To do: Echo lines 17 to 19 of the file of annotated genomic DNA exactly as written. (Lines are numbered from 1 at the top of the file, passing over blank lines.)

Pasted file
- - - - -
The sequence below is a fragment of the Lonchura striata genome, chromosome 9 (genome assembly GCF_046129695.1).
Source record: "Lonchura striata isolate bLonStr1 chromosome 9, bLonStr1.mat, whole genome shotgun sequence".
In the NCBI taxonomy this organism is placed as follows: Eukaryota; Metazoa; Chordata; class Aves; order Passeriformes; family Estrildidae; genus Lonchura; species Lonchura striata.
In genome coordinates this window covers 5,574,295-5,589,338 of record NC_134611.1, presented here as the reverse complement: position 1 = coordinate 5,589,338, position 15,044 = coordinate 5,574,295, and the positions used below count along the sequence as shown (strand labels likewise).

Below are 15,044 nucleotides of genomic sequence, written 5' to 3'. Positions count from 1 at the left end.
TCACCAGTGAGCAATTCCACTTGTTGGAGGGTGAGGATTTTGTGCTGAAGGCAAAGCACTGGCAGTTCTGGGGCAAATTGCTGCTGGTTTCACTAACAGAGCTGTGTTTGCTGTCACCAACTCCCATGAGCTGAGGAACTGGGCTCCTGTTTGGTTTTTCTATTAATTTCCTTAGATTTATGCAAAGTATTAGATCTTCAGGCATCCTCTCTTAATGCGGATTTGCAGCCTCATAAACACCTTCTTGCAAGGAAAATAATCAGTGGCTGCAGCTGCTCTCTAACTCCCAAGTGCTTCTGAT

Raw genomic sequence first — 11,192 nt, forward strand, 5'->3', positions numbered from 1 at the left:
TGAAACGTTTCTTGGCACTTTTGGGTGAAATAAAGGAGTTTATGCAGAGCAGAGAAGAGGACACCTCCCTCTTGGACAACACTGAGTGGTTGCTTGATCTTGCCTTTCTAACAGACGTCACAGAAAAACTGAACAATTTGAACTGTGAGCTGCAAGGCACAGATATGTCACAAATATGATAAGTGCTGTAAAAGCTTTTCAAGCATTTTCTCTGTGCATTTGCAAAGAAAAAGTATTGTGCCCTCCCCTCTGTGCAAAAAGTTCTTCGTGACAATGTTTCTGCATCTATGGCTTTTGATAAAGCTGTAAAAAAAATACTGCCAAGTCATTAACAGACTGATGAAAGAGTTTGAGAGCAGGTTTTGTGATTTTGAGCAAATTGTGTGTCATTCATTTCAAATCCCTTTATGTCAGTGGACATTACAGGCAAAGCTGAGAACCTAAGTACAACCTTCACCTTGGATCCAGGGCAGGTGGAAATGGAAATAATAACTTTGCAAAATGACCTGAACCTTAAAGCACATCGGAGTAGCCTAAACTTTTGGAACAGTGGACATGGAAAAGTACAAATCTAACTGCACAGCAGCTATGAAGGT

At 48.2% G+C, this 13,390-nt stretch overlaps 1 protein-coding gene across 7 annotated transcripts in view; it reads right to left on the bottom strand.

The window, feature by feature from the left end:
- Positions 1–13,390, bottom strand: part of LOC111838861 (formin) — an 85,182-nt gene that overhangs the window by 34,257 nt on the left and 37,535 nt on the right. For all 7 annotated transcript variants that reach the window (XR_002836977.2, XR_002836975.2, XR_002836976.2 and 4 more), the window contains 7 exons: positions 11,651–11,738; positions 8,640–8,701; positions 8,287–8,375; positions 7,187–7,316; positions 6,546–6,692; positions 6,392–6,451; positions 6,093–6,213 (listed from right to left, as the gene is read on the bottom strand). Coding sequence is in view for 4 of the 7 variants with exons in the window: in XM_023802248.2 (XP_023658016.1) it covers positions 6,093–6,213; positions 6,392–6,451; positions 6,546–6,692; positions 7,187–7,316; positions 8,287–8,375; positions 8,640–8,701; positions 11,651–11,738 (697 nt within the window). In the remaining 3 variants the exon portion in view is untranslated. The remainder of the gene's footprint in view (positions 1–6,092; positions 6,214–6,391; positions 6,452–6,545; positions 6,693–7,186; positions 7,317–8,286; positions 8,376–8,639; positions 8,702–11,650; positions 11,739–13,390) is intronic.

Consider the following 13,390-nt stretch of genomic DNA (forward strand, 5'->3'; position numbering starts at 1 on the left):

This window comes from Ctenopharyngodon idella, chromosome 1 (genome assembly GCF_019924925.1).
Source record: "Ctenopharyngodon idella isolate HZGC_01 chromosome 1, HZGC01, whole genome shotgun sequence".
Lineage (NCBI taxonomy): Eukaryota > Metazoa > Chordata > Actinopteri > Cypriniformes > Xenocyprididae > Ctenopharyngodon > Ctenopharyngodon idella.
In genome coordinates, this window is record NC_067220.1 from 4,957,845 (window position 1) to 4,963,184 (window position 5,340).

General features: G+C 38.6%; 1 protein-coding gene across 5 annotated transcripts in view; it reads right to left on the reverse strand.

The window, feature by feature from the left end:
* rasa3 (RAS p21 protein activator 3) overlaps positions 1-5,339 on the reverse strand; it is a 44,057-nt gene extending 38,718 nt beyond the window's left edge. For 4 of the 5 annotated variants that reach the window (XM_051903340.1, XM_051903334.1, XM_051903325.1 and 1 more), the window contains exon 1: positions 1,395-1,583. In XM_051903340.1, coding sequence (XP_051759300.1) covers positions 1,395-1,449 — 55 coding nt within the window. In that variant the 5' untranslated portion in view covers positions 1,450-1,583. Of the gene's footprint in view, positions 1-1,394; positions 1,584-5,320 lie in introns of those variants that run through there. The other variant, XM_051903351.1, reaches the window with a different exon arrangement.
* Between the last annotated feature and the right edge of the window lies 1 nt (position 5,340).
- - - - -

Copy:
General features: G+C 38.6%; 1 protein-coding gene across 5 annotated transcripts in view; it reads right to left on the reverse strand.

The window, feature by feature from the left end:
* rasa3 (RAS p21 protein activator 3) overlaps positions 1-5,339 on the reverse strand; it is a 44,057-nt gene extending 38,718 nt beyond the window's left edge. For 4 of the 5 annotated variants that reach the window (XM_051903340.1, XM_051903334.1, XM_051903325.1 and 1 more), the window contains exon 1: positions 1,395-1,583. In XM_051903340.1, coding sequence (XP_051759300.1) covers positions 1,395-1,449 — 55 coding nt within the window. In that variant the 5' untranslated portion in view covers positions 1,450-1,583. Of the gene's footprint in view, positions 1-1,394; positions 1,584-5,320 lie in introns of those variants that run through there. The other variant, XM_051903351.1, reaches the window with a different exon arrangement.